President Serban speaks on May ballot propositions

Zac Estrada

The passage of two propositions on May 19 is crucial to keep courses and employment positions at City College, Superintendent-President Andreea Serban said.

Around 50 people attended the meeting at the Schott Center on April 22. The new Vice President of Continuing Education Ofelia Arellano joined Serban in laying out the bleak condition of the college’s financial predicament.

If the propositions, 1A and 1B pass, and the college’s enrollment continues to rise as expected, classes and jobs could be spared from cost cutting methods.

“When the economy faces a downturn, that’s when people need education the most,” Serban said. She added that the flood in enrollment requests has conflicted with the decrease in funds the college has been given from the State of California.

Enrollment for credit classes for the Fall 2008 semester was 19,544, a significant increase over the previous school year

But even though the college’s funding is related to how many students are enrolled, its 2008-2009 budget was cut nearly 5 percent from the previous year. Already, extensive steps have been taken to save money.

The college cut hourly support in the Spring 2009 semester by 70 percent, mostly by reducing grounds maintenance and hours of operation for student support services. Equipment upgrades were put on hold and, while no sections were eliminated, none were added to meet the increase in demand.

Empty staff positions have remained vacant, but Serban said that some positions will have to be filled out of necessity.

“We want to maintain employment for our current employees,” Serban said. “We’re proud to report that we’ve maintained this commitment. But it’s not easy.”

Serban pleaded for those in attendance to vote for both initiatives. Proposition 1A would extend the recent sales tax increase through at least 2012, instead of expiring in 2011. And 1B would alter funding rules under Proposition 98. Serban said the passage of 1B could result in the college receiving $14 million over a six-year period. And both initiatives must pass for the effects of either to be seen.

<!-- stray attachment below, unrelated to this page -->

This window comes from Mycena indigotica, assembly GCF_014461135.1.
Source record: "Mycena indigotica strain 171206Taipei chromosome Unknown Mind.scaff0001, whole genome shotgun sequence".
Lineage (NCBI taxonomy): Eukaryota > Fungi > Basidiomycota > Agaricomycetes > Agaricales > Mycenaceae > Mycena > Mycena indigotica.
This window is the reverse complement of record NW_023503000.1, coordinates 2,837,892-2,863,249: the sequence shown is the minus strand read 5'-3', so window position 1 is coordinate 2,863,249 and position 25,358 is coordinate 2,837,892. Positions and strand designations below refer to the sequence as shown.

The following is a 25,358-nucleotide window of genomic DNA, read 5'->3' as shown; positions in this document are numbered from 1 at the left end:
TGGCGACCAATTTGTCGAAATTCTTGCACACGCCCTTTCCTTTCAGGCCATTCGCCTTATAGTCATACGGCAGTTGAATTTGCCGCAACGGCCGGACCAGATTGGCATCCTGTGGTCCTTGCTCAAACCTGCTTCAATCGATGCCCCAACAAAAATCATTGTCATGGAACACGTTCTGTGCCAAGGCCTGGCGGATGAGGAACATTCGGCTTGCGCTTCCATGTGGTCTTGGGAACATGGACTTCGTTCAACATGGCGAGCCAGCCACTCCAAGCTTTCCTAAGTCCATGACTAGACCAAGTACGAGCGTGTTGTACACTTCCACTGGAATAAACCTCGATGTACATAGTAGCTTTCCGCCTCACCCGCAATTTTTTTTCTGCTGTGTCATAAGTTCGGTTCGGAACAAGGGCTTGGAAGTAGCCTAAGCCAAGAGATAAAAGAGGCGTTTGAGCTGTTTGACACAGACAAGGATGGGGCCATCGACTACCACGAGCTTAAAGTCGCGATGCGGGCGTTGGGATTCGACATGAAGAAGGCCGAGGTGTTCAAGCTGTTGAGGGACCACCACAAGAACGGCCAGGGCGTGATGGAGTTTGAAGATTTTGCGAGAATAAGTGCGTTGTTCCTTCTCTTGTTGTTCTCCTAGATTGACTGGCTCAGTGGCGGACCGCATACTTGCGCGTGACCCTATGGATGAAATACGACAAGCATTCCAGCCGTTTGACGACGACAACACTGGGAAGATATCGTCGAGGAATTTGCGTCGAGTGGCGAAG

“We’re advising you on how to vote to ensure a bright future for SBCC,” she said to the attendees, “in order for the budget for 2009 to hold any value is if these props pass.”

Serban did not forget to mention the bright aspects of the college at the meeting. Enrollment has grown for off-campus courses, such as at the Wake Center and dual enrollment classes at Santa Barbara-area high schools. The college’s dual enrollment program is the largest in California for community colleges. And online classes now make up for 11 percent of the college’s enrollment.

Other ways to accommodate additional enrollments might include offering more classes at the Wake Center, and “hybrid” classes, which have both on-campus and online instruction.

The School of Media Arts building is set to start construction in the second half of 2010, and completed about 18 months later. About half of the $5 million in additional funds needed to complete the project has been raised.